What Is Greenwashing and How To Spot It

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I was standing in the grocery store household products aisle trying to find a more environmentally-friendly dish soap. There were a lot of options. One package said "plant-based," another said "natural," while still another said "non-toxic." Many had beautiful images of leaves or clean beaches. I finally chose a brand I had heard of before and took it home feeling all great about myself and my responsible shopping... well, come to find out a few weeks later, the product I chose was not as good as I thought it was. I felt deflated and honestly a little cheated.

Does this situation sound familiar at all? You want to make good decisions for the environment and your own health, but with all the different terminology and information available it can be difficult to tell what is really true and what is marketing. So how can you even navigate in that kind of purchasing climate? Read on for my tips and tricks on spotting greenwashing.

What is greenwashing?

Ever heard the term? Even if you haven't, I'm willing to bet you've come across it plenty in situations like the one above. Greenwashing is when companies deceptively spin their marketing to make them look more green or environmentally conscious than they actually are. Sadly, this actually happens. A lot.

Now, I'm not talking about people who are trying their best to be upfront and accidentally miss something. Here I'm talking about deception. Bad PR. Marketers know that we want environmentally-friendly products and sometimes they'll put their time and money into appearing that way instead of making actual changes inside the company.

So what does greenwashing actually look like?

There are many ways to greenwash, but here are a few of the big ones:

Vagueness: One tactic is the use of statements such as "green," "natural," or "non-toxic" that are so broad that you don't really know what they're saying. I have seen several furniture websites claim to value sustainability and make eco-friendly furniture without a single sentence about how they do that.

Irrelevant claims: A product may claim something like "no CFC's." It's a three-letter acronym so you go with it if you don't know what CFC's are. But that claim isn't really saying anything since CFC's have been banned in the US for decades.

Green by association: Some companies will partner with non-profits or other environmentally-conscious organizations so you won't look further into what they're actually doing. Because if they're associated with such a great cause then they must be doing things right, right? Well, not always. This can also take the form of marketing materials or packaging with pristine nature photos that don't actually apply to what they're selling, but make you associate that product with that image.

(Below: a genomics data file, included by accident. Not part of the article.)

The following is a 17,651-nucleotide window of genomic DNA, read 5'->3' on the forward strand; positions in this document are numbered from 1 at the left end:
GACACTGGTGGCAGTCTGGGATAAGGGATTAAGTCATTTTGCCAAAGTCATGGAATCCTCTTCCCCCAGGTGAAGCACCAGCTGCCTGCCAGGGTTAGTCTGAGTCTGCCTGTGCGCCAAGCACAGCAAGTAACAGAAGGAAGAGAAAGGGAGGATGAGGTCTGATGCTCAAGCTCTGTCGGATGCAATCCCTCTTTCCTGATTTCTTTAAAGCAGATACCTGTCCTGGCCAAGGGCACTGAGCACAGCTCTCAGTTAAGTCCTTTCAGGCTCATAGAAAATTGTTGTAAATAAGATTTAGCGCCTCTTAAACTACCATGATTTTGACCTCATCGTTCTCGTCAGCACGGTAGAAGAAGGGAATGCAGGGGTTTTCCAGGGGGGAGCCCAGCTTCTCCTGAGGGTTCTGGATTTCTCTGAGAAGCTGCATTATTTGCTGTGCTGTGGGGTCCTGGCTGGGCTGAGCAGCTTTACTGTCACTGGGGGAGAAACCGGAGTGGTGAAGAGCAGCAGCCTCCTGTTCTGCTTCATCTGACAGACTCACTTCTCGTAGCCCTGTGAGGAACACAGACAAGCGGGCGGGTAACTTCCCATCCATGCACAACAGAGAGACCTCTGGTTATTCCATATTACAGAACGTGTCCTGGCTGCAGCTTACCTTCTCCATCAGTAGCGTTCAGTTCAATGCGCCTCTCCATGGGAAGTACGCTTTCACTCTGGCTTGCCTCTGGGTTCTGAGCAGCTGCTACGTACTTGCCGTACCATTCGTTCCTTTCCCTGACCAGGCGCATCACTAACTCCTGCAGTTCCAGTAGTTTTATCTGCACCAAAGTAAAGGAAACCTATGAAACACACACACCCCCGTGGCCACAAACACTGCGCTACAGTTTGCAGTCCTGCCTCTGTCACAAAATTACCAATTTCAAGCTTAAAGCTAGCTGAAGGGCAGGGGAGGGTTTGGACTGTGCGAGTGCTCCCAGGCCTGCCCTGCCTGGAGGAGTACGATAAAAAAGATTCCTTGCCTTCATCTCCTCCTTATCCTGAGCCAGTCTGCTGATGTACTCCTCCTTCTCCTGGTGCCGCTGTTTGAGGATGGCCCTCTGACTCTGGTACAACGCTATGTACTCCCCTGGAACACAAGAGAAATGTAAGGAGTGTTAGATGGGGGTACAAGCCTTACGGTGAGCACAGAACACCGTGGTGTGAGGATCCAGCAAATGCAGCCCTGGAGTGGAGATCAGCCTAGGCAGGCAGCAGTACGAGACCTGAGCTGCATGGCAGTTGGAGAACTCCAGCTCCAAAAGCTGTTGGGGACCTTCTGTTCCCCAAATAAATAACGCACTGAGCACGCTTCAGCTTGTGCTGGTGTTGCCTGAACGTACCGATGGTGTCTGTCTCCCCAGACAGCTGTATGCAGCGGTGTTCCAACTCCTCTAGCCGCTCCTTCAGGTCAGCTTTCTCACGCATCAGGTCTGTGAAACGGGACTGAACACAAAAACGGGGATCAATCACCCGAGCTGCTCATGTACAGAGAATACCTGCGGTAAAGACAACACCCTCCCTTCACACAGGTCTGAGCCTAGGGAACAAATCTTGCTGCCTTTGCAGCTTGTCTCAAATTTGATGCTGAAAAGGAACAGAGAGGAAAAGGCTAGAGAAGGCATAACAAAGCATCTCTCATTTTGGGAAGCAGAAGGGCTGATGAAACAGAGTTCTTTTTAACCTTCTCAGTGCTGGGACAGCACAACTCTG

Red Herring: A product may highlight and focus on one good thing, like the fact that their countertops are made of recycled materials, while neglecting to mention the not-so-good parts, like all the extra water and energy used in the manufacturing process. This is a very tricky and extremely prevelent tactic.

Straight-up lying: No explanation needed. Yup, this happens.

how do you spot greenwashing?

It would be nice if every label was completely honest and every company trustworthy. But since that's not reality, you need a few tricks up your sleeve. These require a little work on your part to become informed on the front end, but you'll feel so much better about your purchase decisions and be able to use your voice (i.e. your $$$) to support truly great companies.

Look for specifics: Avoid vague terms and look for more specific claims, such as "packaging made of 100% post-consumer recycled material" rather than the more arbitrary "green packaging."

Look for something to back up claims: When a package makes a legitimate claim they should have some data to back it up. Percentages, details, research... something that proves the truthfulness of the statement. And that evidence should be easily accessible: either on the packaging or on their website.

Look for legitimate, high-level certifications: There are a several widely-accepted, third-party certifications (the third-party part is important) that show real substance in a product. You should be aware of these and look for them when you purchase. Some include:

  • FSC (Forest Stewardship Council) certified - meaning wood is sourced from sustainable forests
  • Greenguard certified - meaning a product has met standards for low VOC emissions
  • Green Seal - meaning a product meets certain environmental, performance, and health standards; you can search their database of certified products and services here
  • Cradle to Cradle certified - Cradle to Cradle is all about the idea of a circular economy (as opposed to a linear economy) where the entire lifecycle of a product is considered

Do your own research: It can be time-consuming, but it's important to do your own research before you shop. Look into a company before purchasing from them, educate yourself on common terms, and see if there are alternatives (like making your own cleaners) before making a decision. There are a few websites that can help, such as EWG, and Green Seal.


Now you have some good tools to help you see past the green haze. Good luck with all your shopping! And remember: while taking care of this earth is a big deal, remember to take everything with a grain of salt. You're [probably ;)] not going to die because you purchased the wrong bottle of shampoo or didn't know the wood from your table came from a non-sustainable forest. We're all just trying to do the best we know how and learning as we go.

Have you ever been fooled by marketing? Let me know in the comments!